Discovering a heretofore unpublished (in English) Wallander story is like coming home from a vacation and crawling into your favorite reading chair wi Discovering a heretofore unpublished (in English) Wallander story is like coming home from a vacation and crawling into your favorite reading chair with coffee and a snack.
Written originally as part of a book giveaway contest in Denmark, this short novel sits right before the last one in the Wallander series. The detective is living in his apartment with daughter Linda, now a young officer on his police force. They have their usual contentious relationship, but their love is apparent nonetheless.
Wallander has been thinking about buying a home in the country, and his colleague Martinson suddenly presents him with the opportunity, a relative's old farmhouse. When Wallander visits for a look-see, all goes smoothly until he realizes that the protrusion he stumbled over in the back garden is a skeletal human hand and arm.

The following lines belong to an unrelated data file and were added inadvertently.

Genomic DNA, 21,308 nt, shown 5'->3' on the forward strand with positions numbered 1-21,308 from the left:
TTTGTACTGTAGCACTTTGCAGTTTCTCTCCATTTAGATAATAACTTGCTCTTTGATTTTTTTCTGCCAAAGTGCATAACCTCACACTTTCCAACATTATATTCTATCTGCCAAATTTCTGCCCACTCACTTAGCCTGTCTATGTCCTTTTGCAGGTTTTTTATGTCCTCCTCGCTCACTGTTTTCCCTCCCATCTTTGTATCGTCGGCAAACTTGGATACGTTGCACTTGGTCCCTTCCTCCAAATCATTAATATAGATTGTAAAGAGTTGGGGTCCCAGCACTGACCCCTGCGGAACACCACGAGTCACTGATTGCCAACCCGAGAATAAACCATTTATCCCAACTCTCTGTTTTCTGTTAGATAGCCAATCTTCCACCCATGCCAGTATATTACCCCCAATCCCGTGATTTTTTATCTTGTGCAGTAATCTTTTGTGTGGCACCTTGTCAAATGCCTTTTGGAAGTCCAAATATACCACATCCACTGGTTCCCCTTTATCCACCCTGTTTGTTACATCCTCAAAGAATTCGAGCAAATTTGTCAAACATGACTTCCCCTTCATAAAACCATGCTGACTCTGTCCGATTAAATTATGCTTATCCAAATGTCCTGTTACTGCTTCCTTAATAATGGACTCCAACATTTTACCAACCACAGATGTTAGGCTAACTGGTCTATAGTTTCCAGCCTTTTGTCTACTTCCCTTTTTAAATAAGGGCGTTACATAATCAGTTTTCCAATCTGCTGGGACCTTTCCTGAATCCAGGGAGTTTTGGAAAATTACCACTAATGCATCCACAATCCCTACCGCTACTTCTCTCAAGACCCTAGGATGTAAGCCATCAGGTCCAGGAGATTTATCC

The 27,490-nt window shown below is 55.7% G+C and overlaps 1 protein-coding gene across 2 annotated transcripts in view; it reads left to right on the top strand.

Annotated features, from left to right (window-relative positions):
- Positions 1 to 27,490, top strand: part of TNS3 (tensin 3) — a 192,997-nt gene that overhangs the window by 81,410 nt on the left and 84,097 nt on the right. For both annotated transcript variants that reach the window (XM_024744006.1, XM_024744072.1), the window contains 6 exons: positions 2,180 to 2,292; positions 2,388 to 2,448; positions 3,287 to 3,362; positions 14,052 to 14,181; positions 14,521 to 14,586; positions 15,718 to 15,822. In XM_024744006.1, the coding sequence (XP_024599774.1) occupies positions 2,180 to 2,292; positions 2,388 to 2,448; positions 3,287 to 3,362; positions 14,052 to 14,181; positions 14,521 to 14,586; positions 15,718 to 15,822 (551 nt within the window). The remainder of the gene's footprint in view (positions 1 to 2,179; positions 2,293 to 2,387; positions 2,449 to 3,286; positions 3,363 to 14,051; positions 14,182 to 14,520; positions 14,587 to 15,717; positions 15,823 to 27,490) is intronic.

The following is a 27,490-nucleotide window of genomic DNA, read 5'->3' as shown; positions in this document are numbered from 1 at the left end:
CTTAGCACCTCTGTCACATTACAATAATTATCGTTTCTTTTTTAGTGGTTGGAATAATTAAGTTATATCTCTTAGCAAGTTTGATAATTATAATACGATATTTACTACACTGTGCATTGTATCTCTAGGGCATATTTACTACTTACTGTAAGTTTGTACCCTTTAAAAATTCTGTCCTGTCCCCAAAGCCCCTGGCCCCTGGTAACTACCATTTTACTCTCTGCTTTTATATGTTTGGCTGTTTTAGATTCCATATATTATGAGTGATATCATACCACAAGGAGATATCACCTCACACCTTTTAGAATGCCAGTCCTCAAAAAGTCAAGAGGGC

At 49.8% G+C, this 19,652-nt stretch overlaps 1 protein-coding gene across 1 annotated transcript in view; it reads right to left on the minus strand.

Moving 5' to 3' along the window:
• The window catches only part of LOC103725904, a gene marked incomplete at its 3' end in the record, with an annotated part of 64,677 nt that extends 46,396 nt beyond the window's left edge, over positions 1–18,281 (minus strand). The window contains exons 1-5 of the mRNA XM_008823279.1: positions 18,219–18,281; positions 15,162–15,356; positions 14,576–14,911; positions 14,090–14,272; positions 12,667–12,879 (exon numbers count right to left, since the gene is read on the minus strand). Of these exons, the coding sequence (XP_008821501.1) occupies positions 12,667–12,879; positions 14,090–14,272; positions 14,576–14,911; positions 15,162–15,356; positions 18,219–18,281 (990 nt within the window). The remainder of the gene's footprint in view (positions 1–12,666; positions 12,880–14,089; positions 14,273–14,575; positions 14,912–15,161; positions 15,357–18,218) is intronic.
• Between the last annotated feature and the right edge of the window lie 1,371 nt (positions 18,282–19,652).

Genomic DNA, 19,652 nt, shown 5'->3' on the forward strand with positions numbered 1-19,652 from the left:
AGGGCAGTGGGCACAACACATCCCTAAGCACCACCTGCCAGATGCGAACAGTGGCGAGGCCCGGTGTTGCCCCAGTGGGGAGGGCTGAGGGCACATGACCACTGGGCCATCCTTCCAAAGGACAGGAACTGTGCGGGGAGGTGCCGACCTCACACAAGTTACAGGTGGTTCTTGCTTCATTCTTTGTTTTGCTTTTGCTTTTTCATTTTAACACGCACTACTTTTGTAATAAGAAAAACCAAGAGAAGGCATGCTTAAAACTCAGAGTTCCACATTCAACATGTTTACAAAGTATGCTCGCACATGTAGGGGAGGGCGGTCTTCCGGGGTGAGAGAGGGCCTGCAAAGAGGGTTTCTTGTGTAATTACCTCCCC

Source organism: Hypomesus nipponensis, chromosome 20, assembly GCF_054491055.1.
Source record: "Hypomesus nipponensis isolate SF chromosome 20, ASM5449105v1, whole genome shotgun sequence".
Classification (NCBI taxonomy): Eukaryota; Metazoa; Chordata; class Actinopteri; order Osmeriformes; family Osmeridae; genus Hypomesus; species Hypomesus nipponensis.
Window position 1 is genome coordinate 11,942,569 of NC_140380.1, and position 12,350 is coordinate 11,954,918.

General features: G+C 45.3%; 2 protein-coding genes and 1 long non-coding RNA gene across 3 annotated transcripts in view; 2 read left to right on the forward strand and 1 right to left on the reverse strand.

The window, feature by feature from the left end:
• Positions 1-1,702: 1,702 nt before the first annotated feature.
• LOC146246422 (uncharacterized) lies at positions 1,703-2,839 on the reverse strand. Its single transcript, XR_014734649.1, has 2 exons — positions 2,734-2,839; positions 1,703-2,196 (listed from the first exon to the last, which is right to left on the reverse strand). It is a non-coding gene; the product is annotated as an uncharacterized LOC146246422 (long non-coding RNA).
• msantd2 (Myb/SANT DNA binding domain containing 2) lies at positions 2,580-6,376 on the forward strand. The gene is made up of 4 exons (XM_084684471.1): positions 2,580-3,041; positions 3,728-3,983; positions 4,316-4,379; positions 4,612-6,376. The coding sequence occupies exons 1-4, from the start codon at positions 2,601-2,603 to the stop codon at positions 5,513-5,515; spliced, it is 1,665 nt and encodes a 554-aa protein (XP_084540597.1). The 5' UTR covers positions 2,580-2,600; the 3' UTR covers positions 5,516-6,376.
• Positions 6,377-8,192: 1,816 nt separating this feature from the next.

That turns the story into a cold case mystery, one that Wallander eventually solves, but not without risk to his life.
As always, the slushy, cold fall landscape of southern Sweden, Wallander's self doubts and tendency toward moroseness, and his dogged persistence in following his leads make this the comfort food of my mystery reading life.
I knew Ursula Le Guin's name from my early scifi reading days, but hadn't actually read much of her work. Then Margaret Atwood named this 1968 novel t I knew Ursula Le Guin's name from my early scifi reading days, but hadn't actually read much of her work. Then Margaret Atwood named this 1968 novel to the WSJ Book Club as a wellspring of fantasy writing, a story that paved the way for later works like the Harry Potter series and Game of Thrones.